Materials and Methods: The present study was conducted on a total of 520 subjects randomly selected from general population of district Amritsar in Punjab in the age group of 20-50 years, divided into urban (130 men and 130 women) and rural (130 men and 130 women) population. After measuring the weight and height, body mass index (BMI) was calculated. Waist circumference was taken separately. Mean arterial blood pressure was derived from diastolic blood pressure and pulse pressure. Physical activity levels were assessed by general physical activity questionnaire.

Results: A significant decline in waist circumference (WC), body mass index (BMI) and mean arterial pressure was observed in physically active population as compared to the sedentary life style population.

Conclusion: Physical activity is the best road to good health. Urgent measures should be taken to inculcate the habit of exercising in all age groups.


Physical activity, Body Mass Index, Waist Circumference, Mean Arterial Pressure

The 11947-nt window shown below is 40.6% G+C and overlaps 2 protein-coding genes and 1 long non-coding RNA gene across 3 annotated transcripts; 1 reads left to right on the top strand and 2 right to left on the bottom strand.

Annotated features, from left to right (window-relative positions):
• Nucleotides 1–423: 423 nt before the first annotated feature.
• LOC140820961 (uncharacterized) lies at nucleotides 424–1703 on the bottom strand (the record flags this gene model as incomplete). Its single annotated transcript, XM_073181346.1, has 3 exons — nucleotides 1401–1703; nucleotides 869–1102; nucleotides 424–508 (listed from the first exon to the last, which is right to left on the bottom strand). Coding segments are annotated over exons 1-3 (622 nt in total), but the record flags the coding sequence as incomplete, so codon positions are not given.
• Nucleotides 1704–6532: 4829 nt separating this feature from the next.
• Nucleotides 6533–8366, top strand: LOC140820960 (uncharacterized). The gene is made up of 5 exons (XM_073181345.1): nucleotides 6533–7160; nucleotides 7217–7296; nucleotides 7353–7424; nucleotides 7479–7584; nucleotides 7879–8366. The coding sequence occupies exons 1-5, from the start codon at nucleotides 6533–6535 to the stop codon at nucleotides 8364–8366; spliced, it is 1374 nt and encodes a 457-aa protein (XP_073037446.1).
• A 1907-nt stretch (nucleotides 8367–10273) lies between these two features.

Regular physical activity, fitness and exercise are critically important for the health and well-being of people of all ages. Regular physical activity helps to maintain a healthy weight, reduces the risk of developing obesity, diabetes mellitus, high blood pressure and heart diseases. Weight gain results from a combination of excess calorie consumption and inadequate physical activity (1). Obesity is often expressed in terms of body mass index BMI. Blood pressure means the force exerted by the blood against any unit area of the vessel wall (2). It is expressed as systolic pressure/ diastolic pressure in millimeters of mercury (mm Hg). It is a complex health problem. The higher the blood pressure in the community, the higher is the prevalence of cardio-vascular diseases, strokes and renal diseases. It is a ‘silent killer’ (3). Randomized controlled trials have shown that exercise training 3-5 times per week with 30-60 minutes per session at a moderate intensity level can result in a net reduction of systolic and diastolic blood pressure of 3.4 and 2.4 mm Hg respectively (4). Sedentary life style and obesity are important life style related public health problems in the world (5). Obesity is just the tip of iceberg as a risk factor of a cluster of cardiovascular diseases.